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Re: isolation level serializable

From: Chuck <>
Date: Wed, 21 Mar 2007 22:00:29 GMT
Message-ID: <1WhMh.15776$1a6.14606@trnddc08> wrote:

> Laurenz Albe <> wrote:
>> Chuck <> wrote:

>>> I have a stored procedure that copies a bunch of tables from one schema
>>> to another using "execute immediate 'insert...' " and code that looks
>>> something like this...
>>> for i in (select table_name from ....)
>>> loop
>>> stmt := 'insert into s1.'||table_name;
>>> stmt := stmt||' (select * from s2.'||table_name')';
>>> execute immediate stmt;
>>> end loop;
>>> Some of the tables have FK relationships between them on both the
>>> source and destination schemas. The procedure uses a similar loop early
>>> on to disable all constraints on the destination tables, and another
>>> later to enable them again after the inserts are done. The constraints
>>> stay enabled the entire time on the source tables.
>>> The problem is that I am getting FK constraint violations when I try to
>>> enable the constraints on the destination tables. I thought I could
>>> eliminate this by using a serializable isolation level for the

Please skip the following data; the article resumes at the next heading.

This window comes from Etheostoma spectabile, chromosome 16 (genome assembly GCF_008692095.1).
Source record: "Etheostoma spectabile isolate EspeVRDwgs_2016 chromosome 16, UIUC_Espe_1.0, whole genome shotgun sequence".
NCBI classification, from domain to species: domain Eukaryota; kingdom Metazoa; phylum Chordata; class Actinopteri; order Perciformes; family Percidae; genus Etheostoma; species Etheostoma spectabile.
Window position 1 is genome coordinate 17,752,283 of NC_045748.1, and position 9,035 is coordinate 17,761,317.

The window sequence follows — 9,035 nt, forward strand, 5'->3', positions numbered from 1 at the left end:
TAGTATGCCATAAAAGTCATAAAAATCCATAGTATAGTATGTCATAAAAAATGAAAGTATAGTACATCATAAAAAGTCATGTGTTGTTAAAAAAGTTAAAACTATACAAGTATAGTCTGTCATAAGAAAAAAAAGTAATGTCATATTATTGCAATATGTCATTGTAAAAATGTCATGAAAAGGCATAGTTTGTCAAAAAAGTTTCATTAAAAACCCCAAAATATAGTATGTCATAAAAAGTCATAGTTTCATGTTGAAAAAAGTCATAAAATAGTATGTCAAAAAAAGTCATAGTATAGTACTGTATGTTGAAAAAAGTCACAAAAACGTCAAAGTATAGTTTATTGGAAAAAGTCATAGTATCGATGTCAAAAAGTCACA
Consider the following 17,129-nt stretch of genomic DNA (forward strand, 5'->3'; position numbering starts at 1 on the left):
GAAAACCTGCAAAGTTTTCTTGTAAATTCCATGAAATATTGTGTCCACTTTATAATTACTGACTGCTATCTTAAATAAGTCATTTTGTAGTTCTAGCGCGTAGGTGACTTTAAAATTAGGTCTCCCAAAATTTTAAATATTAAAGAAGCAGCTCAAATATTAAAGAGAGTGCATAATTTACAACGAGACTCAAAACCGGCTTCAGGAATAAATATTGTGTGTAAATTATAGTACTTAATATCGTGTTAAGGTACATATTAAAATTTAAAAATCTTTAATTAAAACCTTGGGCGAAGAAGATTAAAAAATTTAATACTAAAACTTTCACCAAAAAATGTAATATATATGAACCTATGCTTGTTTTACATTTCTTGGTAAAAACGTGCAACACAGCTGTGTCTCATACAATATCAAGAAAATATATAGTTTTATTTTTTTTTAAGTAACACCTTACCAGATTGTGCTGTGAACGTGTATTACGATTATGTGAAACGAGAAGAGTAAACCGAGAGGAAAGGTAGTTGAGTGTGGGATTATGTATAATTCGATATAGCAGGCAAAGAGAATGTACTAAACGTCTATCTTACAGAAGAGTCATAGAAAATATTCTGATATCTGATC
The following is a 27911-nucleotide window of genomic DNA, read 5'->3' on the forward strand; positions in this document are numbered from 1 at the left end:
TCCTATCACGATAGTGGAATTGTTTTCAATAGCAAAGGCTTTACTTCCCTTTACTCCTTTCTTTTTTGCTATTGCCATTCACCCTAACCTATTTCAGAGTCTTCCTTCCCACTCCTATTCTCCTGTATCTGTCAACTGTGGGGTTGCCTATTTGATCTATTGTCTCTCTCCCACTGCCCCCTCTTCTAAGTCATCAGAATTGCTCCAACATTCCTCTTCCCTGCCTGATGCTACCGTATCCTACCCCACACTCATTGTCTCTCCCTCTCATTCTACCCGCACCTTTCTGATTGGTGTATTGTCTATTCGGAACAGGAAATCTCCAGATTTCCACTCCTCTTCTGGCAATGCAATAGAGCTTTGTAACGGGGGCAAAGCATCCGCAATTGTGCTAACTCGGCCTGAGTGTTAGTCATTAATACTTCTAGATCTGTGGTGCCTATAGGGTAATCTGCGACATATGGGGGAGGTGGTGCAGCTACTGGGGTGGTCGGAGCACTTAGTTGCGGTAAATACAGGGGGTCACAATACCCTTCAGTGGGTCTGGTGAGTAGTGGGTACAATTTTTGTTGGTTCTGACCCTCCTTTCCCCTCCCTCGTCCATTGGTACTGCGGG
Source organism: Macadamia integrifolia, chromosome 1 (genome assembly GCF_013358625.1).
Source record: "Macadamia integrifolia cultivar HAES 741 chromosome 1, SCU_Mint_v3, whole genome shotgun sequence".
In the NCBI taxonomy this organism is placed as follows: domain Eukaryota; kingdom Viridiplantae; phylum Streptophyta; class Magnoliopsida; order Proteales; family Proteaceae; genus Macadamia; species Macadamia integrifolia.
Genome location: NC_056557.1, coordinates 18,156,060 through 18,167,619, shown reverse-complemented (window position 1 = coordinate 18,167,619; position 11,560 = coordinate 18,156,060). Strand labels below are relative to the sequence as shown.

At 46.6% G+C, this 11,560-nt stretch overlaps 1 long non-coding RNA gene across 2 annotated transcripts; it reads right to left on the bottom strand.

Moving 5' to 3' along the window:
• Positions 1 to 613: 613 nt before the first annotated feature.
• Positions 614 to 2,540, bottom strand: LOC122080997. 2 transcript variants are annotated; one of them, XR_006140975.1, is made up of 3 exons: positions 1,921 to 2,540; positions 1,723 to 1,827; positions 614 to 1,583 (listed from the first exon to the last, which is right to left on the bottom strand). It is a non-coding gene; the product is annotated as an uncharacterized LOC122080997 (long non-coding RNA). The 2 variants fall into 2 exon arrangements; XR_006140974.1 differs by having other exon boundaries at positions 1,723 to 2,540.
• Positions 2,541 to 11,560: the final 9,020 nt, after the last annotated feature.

>>> transaction. According to the manual, this will cause all queries to
>>> look at a snapshot of the source tables from the same point in time, so
>>> I execute this before the first insert.
>>> commit;
>>> set transaction isolation level serializable;
> I don't like that.  Each transaction should commit or rollback itself when
> it is done.  I don't think it should be committed implicitly by the start
> of some other transaction.

That's precisely what I am doing. The commit is only there because prior to bulk of the inserts is another insert into a log table. It just says "I'm at such and such point in the procedure". Prior to that was a bunch of truncates which do implicit comiits. If I don't commit at this point, the "set transaction" will fail because it must be the first command of the transaction.

>>> Then I do another commit at the end of the last insert. There are no
>>> commits, rollbacks, DDL, or any other SQL between the inserts, however
>>> I still get FK violations at the end when I try enable the constraints.
>>> Why?

> To know why, it would help to know what.  What is the problem that is
> causing the violation?  

As stated in the OP, it is a foreign key constraint violation on one the destination tables. A child row has no parent.

> Are you absolutely sure that the corresponding > constraint is in place and enabled and set to validate on the source table?

Yes. Absolutely.

> Is your process the only one that writes into the s1 schema or can other > people be messing around with it at the same time as you are?

My session is the only one that has access to the s1 schema. Received on Wed Mar 21 2007 - 17:00:29 CDT

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